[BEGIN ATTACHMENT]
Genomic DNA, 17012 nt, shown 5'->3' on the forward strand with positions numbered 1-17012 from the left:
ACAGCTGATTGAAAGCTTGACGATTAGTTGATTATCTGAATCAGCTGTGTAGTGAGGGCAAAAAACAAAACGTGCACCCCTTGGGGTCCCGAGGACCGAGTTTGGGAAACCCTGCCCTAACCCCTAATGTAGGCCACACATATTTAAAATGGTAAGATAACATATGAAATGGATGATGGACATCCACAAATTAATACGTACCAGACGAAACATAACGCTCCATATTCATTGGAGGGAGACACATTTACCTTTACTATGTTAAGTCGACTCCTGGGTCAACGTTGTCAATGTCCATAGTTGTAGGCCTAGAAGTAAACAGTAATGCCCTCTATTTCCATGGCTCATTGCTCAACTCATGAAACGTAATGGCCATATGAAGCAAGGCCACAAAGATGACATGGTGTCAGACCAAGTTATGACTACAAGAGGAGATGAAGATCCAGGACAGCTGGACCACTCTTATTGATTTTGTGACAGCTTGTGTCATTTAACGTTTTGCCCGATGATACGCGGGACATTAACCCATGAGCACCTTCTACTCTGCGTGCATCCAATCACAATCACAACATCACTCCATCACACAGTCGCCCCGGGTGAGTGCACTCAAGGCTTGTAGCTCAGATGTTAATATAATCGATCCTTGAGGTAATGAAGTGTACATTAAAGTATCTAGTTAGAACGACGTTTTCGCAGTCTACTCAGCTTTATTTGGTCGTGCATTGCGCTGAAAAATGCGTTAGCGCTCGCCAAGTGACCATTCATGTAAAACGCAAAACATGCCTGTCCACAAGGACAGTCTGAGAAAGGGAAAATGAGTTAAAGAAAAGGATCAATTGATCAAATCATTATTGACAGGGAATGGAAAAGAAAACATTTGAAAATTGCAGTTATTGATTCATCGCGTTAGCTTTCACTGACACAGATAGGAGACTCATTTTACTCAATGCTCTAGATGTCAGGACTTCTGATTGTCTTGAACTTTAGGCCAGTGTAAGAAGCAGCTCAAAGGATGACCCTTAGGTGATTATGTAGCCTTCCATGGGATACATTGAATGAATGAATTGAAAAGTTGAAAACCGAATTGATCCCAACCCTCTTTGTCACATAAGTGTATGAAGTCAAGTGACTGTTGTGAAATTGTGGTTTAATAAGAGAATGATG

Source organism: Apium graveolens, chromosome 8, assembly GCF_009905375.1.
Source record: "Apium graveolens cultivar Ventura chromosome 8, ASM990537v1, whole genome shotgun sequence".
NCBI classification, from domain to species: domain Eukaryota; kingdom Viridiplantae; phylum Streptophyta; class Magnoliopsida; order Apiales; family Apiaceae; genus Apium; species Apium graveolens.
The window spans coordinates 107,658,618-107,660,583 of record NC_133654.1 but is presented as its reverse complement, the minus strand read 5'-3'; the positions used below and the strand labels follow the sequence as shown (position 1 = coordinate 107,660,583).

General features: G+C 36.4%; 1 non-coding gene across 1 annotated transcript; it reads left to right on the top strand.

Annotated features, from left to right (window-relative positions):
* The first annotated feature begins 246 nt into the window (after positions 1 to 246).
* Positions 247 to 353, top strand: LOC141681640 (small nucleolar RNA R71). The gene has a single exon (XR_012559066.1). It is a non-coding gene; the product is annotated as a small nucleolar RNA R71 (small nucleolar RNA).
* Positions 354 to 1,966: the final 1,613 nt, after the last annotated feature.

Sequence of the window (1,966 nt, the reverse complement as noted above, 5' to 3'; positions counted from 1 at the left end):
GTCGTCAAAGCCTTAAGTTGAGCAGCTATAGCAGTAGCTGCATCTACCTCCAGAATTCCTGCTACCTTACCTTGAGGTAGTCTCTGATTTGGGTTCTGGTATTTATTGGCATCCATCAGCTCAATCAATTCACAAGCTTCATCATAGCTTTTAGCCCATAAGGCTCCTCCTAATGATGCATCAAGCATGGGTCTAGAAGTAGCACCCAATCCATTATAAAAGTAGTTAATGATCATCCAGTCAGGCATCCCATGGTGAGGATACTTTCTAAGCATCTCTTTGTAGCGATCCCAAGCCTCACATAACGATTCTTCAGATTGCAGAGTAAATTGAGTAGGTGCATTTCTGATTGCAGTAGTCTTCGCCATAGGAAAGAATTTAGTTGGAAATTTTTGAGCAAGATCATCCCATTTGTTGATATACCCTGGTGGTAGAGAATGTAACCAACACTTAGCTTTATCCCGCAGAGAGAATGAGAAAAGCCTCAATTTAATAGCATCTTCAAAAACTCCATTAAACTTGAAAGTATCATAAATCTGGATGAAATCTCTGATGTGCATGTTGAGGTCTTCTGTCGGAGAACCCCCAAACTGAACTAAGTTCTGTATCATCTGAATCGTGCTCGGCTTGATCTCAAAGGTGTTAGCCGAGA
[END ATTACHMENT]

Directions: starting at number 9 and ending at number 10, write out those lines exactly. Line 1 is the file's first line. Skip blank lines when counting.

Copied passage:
* The first annotated feature begins 246 nt into the window (after positions 1 to 246).
* Positions 247 to 353, top strand: LOC141681640 (small nucleolar RNA R71). The gene has a single exon (XR_012559066.1). It is a non-coding gene; the product is annotated as a small nucleolar RNA R71 (small nucleolar RNA).